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I have a John Deere B, 1949 I think . The tractor has set dormant under a shelter in the south for about 20 yrs. Now I want to get it back running. The radiator was drained yrs ago, and a cover was put over the exhaust. A few yrs back I was able to turn the fly wheel indicating the pistons have not locked up. I was going to flush the fuel tank, fill the radiator and change the oil and plugs. What else do you recommend I should do? The tires are flat, chords showing. Hoping with air the will stay inflated until I can get it moved. What should I do for tires?? Don't have a bunch of $$$. Also need a trailer, what do you suggest? Thanks for any suggestions/ advice, hope this is the right place to post.. paderack
 

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Before you attempt to start the engine remove the spark plugs and pour an ounce of automatic transmission fluid or Marvel Mystery Oil into each cylinder. Let it sit for a couple of days to lubricate the pistons, rings and cylinder walls. Drain the oil from the engine, transmission and final drive and check for water and / or rust. Refill with the proper fluids. Remove the distributor cap and check for moisture. Spray some CRC 5-56 or all purpose lubricant into the distributor to lube the breaker plate. Apply some cam lobe lubricant and check the breaker contacts for corrosion. You might want to remove and burnish the contacts with a point file or fine emery cloth. Reinstall the breaker contacts and adjust the clearance on a cam lobe. Get it running to further assess the tractors condition before spending any more money on it. If it starts, runs, clutch releases, shifts and drives then invest in additional maintenance, repairs and rubber.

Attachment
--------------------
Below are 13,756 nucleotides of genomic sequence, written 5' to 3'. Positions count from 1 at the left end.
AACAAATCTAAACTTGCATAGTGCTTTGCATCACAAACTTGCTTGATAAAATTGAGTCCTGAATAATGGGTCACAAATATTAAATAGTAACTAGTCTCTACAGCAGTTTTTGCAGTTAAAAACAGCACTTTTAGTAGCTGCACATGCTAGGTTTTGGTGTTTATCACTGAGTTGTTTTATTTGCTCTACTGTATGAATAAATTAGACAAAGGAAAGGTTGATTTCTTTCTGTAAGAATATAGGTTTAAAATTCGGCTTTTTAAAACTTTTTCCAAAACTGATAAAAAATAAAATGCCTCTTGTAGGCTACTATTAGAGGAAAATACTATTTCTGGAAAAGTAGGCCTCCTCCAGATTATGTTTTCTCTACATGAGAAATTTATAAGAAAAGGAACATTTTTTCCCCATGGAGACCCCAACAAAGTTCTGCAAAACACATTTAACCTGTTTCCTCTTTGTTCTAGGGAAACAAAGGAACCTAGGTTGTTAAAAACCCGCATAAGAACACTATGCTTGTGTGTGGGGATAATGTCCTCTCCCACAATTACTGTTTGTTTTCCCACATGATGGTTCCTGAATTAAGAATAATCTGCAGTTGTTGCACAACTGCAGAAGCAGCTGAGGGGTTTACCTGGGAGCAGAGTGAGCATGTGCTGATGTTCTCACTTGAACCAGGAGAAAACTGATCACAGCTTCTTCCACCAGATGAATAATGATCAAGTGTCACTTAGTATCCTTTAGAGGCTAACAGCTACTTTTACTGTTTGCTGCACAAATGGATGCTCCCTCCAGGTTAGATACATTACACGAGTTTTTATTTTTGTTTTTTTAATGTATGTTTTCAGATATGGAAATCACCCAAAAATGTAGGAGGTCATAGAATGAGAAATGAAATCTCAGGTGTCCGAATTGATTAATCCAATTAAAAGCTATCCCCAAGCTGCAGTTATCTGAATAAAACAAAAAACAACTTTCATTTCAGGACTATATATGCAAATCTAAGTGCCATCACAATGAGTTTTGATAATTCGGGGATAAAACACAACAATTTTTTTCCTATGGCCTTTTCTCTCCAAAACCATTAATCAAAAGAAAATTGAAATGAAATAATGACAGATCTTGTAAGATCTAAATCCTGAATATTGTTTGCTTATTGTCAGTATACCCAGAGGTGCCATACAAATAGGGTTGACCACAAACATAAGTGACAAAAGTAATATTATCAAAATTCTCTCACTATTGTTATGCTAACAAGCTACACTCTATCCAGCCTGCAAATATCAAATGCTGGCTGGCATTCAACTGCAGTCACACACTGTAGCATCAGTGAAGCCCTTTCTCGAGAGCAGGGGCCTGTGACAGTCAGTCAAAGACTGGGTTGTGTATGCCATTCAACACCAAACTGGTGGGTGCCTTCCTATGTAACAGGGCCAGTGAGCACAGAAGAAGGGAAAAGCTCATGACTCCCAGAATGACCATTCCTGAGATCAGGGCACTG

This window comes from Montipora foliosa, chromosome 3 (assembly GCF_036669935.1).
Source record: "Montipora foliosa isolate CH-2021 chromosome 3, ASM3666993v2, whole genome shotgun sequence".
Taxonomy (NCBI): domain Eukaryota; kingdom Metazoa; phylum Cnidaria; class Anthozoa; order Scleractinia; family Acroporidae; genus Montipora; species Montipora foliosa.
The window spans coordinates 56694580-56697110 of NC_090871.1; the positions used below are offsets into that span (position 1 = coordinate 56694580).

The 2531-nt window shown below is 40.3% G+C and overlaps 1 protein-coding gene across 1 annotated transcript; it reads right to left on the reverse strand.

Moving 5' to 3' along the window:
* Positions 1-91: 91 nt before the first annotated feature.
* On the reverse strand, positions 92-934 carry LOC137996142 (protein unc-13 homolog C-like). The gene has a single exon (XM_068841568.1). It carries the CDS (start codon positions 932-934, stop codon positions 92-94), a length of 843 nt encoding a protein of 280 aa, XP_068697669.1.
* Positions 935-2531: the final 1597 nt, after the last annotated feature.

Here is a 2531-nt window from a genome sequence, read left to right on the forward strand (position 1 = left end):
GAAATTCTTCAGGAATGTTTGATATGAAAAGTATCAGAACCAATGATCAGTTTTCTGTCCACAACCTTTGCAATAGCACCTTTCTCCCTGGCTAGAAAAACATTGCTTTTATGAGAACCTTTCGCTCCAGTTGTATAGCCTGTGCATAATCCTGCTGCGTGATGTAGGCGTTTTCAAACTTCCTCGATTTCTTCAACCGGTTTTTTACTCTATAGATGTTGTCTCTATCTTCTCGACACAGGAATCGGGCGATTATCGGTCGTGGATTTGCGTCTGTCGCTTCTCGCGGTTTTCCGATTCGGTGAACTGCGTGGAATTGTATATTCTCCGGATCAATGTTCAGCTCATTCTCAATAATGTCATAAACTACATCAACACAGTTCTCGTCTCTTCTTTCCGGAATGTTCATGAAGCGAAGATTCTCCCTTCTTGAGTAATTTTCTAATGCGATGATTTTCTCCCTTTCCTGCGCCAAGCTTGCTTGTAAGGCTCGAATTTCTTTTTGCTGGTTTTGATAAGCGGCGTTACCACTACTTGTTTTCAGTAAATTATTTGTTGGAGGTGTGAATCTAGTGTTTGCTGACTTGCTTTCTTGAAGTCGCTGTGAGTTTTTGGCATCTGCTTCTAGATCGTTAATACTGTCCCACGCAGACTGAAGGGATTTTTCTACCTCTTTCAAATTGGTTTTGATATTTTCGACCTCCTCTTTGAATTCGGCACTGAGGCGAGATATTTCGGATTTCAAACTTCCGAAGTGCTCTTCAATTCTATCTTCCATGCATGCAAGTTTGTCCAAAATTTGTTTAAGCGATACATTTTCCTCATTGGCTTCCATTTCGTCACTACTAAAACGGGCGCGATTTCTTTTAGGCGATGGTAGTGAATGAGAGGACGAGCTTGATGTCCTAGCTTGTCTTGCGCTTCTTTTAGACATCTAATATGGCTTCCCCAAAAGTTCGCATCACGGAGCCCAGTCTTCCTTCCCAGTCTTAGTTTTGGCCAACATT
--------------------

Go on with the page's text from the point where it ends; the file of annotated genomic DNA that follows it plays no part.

:greentractorride:
 

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First, I'd like to point out that this thread needs some pics!

Make sure you either get a straight deck trailer or measure to see if the back tires will clear the fenders of a car hauler. A late styled B should weigh a little less than 5000 pounds; about as much as a 1/2 ton truck. If the tires hold air you should be able to load it with a come-along and some sweat. If the tires are completely flat, find someone with another tractor and a push-bar to give the B a shove up the ramps. If you really get desperate you can cut away what is left of the tires and roll it up onto a trailer on the rims... not ideal but it technically works.

Be careful how you load it and where you park it on the trailer because these old row crops are heaviest in the rear end. Not like modern compact tractors which tend to have more even weight distribution. The last thing you want is to have 4 tons worth of trailer and tractor wagging your truck's tail going down the highway! You can also never have too many straps and/or chains holding it down. It is overkill but I usually have a minimum of 3 straps and 2 chains holding down my little M.

Another trick I use on equipment with bad tires is to load it and then let the rest of the air out of the tires before chaining it down. This way the tires won't deflate on their own and loosen the chains without you noticing.

Once you get it home it's just a matter of flushing, lubing, and TLC. These old tractors can be both fun and functional so long as you take your time and don't cut corners. Patience and hard work will pay off in the end. If you get stuck or have questions please post them here! We'll all try to help where we can.
 
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